Available courses

Supervisory Management is designed to enable first-level supervisors to understand their roles and to use appropriate management tools to build and maintain quality performance by their subordinates. The supervisor’s job has been changing dramatically in recent years. In personnel management, supervisors now work with a more diverse workforce in terms of race, gender, and ethnic background. Personnel reporting to supervisors carry broader responsibilities in actual tasks, team relationships, and matrix/project responsibilities. To get the most out of today’s agile workforce, corporate management hierarchies are now flatter and more project-driven.

As management recognizes the value of the participation and commitment of employees, effective supervision is vital to the success of the organization.

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Microeconomics is one of the most relevant and interesting courses offered in an undergraduate program explaining how the world conducts business. A firm grasp of microeconomics is a vital tool for managerial decision-making, understanding public policy and analyzing how various markets work. In the ever-expanding communication networks, adult students need to know how microeconomics can be used as a tool for decision making in the global market. This course gives adult learners the tools necessary to make connections between the economic principles they learn and the global world we live in.

Over the past decade, public attention has been brought to numerous social and ethical issues that frame the business societal relationship. Because the news media have a flair for the dramatic, it is not surprising that the reporting of these issues has been characterized by criticism of various actions, decisions and behaviors on part of business management.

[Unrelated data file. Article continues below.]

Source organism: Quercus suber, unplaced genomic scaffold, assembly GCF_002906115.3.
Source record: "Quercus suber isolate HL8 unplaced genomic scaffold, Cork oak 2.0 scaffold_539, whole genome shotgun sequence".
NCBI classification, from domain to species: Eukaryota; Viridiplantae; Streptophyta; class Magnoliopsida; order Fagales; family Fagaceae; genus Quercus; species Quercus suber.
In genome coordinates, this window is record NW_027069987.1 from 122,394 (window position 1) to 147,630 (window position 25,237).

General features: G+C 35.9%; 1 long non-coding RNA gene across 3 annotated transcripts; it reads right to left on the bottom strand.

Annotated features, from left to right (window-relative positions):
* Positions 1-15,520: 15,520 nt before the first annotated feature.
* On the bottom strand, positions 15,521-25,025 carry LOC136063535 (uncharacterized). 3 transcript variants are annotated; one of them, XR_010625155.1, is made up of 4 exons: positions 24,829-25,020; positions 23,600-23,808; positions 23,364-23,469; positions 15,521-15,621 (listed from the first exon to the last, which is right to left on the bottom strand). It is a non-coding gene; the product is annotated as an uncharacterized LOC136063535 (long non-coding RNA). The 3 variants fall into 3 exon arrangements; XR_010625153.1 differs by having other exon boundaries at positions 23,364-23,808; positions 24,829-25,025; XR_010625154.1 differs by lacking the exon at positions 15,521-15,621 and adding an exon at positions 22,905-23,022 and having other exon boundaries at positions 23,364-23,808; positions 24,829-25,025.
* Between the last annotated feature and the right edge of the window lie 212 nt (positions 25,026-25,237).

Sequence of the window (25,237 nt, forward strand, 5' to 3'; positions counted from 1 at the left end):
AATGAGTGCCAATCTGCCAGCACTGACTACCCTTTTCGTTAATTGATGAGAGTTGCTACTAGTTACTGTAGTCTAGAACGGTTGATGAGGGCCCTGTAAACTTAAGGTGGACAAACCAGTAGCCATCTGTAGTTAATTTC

The primary objective of management should be to increase the value of the company which maximizes stockholders' wealth by maximizing the stock price. Free cash flows are the cash flows available for distribution to shareholders and creditors (investors) after paying all expenses and making the required investments in operations to support growth. The value of a firm depends on the size of the firm's free cash flows, the timing of those flows, and their risk.

In today's business climate, employers ask that managers work both competently on projects assigned to them; as well as add value to their organizations. Focusing on problem-solving skills and the organizational context of decisions will serve managers well in responding to employers' expectations. Further, managers need to understand how cultural differences affect decisions and, based on increased scrutiny on managers from investors, boards of directors, and regulators, managers make ethical business decisions.

This course explores the behavioral sciences to demonstrate an understanding of the importance and interrelationships between behavior at the individual, group, and organizational level. As a result of this study, the student will have an opportunity to apply behavioral science knowledge toward creating and sustaining the high-performance organization.